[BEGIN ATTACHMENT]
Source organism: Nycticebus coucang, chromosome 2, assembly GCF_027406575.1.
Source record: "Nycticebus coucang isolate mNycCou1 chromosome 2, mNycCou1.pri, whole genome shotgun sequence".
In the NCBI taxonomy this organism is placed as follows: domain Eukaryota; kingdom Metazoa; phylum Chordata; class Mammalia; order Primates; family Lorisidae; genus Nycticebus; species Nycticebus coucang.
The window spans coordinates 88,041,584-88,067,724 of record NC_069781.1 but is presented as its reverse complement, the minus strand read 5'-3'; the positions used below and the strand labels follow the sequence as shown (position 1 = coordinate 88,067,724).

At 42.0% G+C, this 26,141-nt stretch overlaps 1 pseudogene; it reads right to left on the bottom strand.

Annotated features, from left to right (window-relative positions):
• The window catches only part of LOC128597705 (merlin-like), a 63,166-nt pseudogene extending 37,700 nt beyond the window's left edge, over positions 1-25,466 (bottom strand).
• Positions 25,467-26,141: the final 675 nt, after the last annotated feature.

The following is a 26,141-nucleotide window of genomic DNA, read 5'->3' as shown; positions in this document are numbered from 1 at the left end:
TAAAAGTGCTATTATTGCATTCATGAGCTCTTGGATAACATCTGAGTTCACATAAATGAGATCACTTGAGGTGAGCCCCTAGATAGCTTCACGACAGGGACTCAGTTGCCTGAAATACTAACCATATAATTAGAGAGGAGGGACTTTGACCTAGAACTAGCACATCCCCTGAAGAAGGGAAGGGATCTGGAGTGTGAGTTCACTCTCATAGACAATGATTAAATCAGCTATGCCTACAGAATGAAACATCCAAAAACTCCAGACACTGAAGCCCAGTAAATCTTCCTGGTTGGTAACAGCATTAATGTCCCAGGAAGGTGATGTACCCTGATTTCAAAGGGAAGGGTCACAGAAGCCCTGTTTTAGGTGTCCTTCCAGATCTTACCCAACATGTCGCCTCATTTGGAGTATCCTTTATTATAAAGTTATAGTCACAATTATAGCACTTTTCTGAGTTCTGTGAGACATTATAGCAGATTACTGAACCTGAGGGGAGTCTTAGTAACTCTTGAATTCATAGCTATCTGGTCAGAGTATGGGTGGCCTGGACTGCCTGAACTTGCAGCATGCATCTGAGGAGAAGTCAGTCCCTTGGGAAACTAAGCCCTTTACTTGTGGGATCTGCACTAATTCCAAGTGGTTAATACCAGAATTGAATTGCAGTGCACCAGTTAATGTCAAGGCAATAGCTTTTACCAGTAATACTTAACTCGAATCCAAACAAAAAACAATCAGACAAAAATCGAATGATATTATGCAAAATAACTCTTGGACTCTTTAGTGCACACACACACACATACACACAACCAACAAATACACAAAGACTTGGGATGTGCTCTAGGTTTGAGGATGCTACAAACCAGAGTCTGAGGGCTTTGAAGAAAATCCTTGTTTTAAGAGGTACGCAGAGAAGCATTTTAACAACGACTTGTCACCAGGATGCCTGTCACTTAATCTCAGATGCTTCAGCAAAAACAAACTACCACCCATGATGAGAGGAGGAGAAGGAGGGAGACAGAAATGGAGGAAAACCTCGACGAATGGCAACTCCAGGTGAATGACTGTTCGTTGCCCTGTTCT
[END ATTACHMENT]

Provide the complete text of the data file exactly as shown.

Source organism: Nycticebus coucang, chromosome 2, assembly GCF_027406575.1.
Source record: "Nycticebus coucang isolate mNycCou1 chromosome 2, mNycCou1.pri, whole genome shotgun sequence".
In the NCBI taxonomy this organism is placed as follows: domain Eukaryota; kingdom Metazoa; phylum Chordata; class Mammalia; order Primates; family Lorisidae; genus Nycticebus; species Nycticebus coucang.
The window spans coordinates 88,041,584-88,067,724 of record NC_069781.1 but is presented as its reverse complement, the minus strand read 5'-3'; the positions used below and the strand labels follow the sequence as shown (position 1 = coordinate 88,067,724).

At 42.0% G+C, this 26,141-nt stretch overlaps 1 pseudogene; it reads right to left on the bottom strand.

Annotated features, from left to right (window-relative positions):
• The window catches only part of LOC128597705 (merlin-like), a 63,166-nt pseudogene extending 37,700 nt beyond the window's left edge, over positions 1-25,466 (bottom strand).
• Positions 25,467-26,141: the final 675 nt, after the last annotated feature.

The following is a 26,141-nucleotide window of genomic DNA, read 5'->3' as shown; positions in this document are numbered from 1 at the left end:
TAAAAGTGCTATTATTGCATTCATGAGCTCTTGGATAACATCTGAGTTCACATAAATGAGATCACTTGAGGTGAGCCCCTAGATAGCTTCACGACAGGGACTCAGTTGCCTGAAATACTAACCATATAATTAGAGAGGAGGGACTTTGACCTAGAACTAGCACATCCCCTGAAGAAGGGAAGGGATCTGGAGTGTGAGTTCACTCTCATAGACAATGATTAAATCAGCTATGCCTACAGAATGAAACATCCAAAAACTCCAGACACTGAAGCCCAGTAAATCTTCCTGGTTGGTAACAGCATTAATGTCCCAGGAAGGTGATGTACCCTGATTTCAAAGGGAAGGGTCACAGAAGCCCTGTTTTAGGTGTCCTTCCAGATCTTACCCAACATGTCGCCTCATTTGGAGTATCCTTTATTATAAAGTTATAGTCACAATTATAGCACTTTTCTGAGTTCTGTGAGACATTATAGCAGATTACTGAACCTGAGGGGAGTCTTAGTAACTCTTGAATTCATAGCTATCTGGTCAGAGTATGGGTGGCCTGGACTGCCTGAACTTGCAGCATGCATCTGAGGAGAAGTCAGTCCCTTGGGAAACTAAGCCCTTTACTTGTGGGATCTGCACTAATTCCAAGTGGTTAATACCAGAATTGAATTGCAGTGCACCAGTTAATGTCAAGGCAATAGCTTTTACCAGTAATACTTAACTCGAATCCAAACAAAAAACAATCAGACAAAAATCGAATGATATTATGCAAAATAACTCTTGGACTCTTTAGTGCACACACACACACATACACACAACCAACAAATACACAAAGACTTGGGATGTGCTCTAGGTTTGAGGATGCTACAAACCAGAGTCTGAGGGCTTTGAAGAAAATCCTTGTTTTAAGAGGTACGCAGAGAAGCATTTTAACAACGACTTGTCACCAGGATGCCTGTCACTTAATCTCAGATGCTTCAGCAAAAACAAACTACCACCCATGATGAGAGGAGGAGAAGGAGGGAGACAGAAATGGAGGAAAACCTCGACGAATGGCAACTCCAGGTGAATGACTGTTCGTTGCCCTGTTCT